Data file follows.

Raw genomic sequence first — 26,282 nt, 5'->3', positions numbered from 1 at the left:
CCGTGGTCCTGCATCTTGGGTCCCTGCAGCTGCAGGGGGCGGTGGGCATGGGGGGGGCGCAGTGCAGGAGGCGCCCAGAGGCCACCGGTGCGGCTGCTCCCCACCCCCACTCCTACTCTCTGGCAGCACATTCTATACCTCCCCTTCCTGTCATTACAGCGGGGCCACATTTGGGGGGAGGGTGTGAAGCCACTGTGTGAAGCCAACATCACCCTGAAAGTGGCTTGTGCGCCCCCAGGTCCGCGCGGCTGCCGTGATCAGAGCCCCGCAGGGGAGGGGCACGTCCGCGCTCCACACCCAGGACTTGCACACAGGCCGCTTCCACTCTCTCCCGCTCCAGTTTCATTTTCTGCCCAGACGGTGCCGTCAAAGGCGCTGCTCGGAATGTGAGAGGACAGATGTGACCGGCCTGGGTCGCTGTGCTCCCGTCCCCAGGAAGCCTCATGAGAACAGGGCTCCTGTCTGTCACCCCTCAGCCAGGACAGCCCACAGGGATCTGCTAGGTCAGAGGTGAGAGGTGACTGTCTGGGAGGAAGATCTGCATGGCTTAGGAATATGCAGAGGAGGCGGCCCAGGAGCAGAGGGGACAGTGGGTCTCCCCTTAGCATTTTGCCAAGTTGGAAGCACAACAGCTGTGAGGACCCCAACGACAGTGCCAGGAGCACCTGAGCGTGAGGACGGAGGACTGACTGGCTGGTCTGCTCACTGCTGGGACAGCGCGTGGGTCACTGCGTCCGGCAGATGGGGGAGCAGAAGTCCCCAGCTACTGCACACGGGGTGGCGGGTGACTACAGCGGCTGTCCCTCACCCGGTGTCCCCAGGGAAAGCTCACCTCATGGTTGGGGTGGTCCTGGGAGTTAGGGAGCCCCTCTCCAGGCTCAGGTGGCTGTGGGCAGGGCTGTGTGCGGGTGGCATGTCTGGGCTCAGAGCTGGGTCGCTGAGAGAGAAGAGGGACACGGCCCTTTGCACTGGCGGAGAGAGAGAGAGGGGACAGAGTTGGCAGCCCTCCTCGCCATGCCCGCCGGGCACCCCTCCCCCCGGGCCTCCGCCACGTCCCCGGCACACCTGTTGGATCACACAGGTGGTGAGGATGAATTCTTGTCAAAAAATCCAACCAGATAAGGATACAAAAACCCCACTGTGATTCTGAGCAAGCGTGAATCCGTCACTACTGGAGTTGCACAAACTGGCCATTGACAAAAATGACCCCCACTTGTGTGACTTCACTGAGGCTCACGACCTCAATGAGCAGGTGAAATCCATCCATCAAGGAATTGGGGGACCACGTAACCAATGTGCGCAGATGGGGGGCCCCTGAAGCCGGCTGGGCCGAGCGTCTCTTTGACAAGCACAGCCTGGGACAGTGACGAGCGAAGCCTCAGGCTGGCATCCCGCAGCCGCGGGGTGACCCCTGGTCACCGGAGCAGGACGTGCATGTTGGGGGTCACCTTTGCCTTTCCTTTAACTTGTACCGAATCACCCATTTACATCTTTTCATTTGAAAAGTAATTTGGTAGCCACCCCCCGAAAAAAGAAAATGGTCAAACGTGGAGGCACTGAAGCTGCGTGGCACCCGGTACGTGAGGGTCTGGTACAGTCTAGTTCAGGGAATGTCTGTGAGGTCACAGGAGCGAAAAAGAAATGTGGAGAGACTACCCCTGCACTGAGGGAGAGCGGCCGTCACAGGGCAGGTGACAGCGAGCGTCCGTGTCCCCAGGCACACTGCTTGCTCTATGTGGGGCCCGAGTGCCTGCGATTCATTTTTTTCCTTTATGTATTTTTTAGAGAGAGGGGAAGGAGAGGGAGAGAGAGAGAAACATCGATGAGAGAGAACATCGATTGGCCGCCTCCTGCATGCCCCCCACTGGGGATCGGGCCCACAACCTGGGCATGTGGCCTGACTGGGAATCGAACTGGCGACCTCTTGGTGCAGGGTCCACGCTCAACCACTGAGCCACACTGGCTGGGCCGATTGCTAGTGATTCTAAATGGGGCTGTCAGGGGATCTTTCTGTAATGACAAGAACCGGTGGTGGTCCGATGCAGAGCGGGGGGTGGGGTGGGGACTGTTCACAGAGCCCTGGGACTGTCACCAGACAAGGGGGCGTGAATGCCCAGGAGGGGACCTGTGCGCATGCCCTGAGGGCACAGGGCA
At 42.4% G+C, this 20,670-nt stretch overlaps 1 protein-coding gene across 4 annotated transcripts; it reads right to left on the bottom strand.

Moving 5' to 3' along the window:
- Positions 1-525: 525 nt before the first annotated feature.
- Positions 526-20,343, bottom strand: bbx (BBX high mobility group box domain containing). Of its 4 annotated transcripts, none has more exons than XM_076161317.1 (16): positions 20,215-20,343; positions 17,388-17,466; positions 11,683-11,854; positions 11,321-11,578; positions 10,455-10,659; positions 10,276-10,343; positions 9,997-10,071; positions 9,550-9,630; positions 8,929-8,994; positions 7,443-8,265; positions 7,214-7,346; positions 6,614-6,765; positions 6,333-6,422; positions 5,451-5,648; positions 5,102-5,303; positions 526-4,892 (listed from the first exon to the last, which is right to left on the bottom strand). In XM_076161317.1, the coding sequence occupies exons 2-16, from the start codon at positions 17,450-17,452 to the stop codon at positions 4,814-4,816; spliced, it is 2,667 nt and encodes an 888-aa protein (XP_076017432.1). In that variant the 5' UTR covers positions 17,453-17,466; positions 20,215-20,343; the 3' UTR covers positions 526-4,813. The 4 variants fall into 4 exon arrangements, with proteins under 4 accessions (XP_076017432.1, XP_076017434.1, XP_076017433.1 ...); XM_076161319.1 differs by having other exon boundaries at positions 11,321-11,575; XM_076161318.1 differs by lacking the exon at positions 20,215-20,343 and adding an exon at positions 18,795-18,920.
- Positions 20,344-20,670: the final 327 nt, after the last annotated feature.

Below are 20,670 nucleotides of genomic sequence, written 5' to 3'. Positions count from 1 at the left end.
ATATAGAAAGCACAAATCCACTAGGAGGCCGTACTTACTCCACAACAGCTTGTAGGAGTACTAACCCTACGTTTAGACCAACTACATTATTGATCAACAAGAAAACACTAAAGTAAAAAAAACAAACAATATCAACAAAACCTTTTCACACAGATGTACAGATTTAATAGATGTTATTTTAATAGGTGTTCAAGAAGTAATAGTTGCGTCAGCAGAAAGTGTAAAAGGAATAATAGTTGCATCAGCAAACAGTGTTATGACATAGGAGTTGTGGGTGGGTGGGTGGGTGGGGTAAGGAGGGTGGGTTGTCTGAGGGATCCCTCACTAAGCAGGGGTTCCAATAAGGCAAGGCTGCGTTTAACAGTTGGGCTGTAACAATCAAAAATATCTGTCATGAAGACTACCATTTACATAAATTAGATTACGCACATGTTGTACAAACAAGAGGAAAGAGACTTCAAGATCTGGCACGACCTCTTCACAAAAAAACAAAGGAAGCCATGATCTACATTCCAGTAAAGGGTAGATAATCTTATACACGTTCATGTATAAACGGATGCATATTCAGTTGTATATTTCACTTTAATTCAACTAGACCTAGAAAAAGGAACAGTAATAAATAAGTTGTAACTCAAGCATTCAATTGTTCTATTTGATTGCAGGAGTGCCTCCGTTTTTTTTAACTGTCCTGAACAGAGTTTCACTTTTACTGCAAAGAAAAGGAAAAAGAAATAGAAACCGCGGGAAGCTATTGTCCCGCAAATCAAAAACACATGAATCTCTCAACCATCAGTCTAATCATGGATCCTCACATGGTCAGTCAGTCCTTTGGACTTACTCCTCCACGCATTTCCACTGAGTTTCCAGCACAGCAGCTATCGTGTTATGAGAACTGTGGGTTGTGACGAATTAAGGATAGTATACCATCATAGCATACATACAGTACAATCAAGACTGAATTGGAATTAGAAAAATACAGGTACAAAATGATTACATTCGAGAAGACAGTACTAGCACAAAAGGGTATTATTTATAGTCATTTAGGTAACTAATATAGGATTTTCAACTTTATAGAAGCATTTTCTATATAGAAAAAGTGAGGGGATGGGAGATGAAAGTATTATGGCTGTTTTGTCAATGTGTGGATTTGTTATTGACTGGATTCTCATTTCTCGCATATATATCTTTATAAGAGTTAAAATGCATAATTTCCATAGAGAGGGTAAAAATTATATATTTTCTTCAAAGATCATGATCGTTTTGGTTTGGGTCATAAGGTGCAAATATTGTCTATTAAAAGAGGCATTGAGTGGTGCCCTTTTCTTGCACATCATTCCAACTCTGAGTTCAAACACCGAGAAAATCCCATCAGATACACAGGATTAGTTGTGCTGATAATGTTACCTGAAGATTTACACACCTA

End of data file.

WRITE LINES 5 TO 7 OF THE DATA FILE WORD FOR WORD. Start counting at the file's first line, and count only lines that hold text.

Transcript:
- Positions 1-525: 525 nt before the first annotated feature.
- Positions 526-20,343, bottom strand: bbx (BBX high mobility group box domain containing). Of its 4 annotated transcripts, none has more exons than XM_076161317.1 (16): positions 20,215-20,343; positions 17,388-17,466; positions 11,683-11,854; positions 11,321-11,578; positions 10,455-10,659; positions 10,276-10,343; positions 9,997-10,071; positions 9,550-9,630; positions 8,929-8,994; positions 7,443-8,265; positions 7,214-7,346; positions 6,614-6,765; positions 6,333-6,422; positions 5,451-5,648; positions 5,102-5,303; positions 526-4,892 (listed from the first exon to the last, which is right to left on the bottom strand). In XM_076161317.1, the coding sequence occupies exons 2-16, from the start codon at positions 17,450-17,452 to the stop codon at positions 4,814-4,816; spliced, it is 2,667 nt and encodes an 888-aa protein (XP_076017432.1). In that variant the 5' UTR covers positions 17,453-17,466; positions 20,215-20,343; the 3' UTR covers positions 526-4,813. The 4 variants fall into 4 exon arrangements, with proteins under 4 accessions (XP_076017432.1, XP_076017434.1, XP_076017433.1 ...); XM_076161319.1 differs by having other exon boundaries at positions 11,321-11,575; XM_076161318.1 differs by lacking the exon at positions 20,215-20,343 and adding an exon at positions 18,795-18,920.
- Positions 20,344-20,670: the final 327 nt, after the last annotated feature.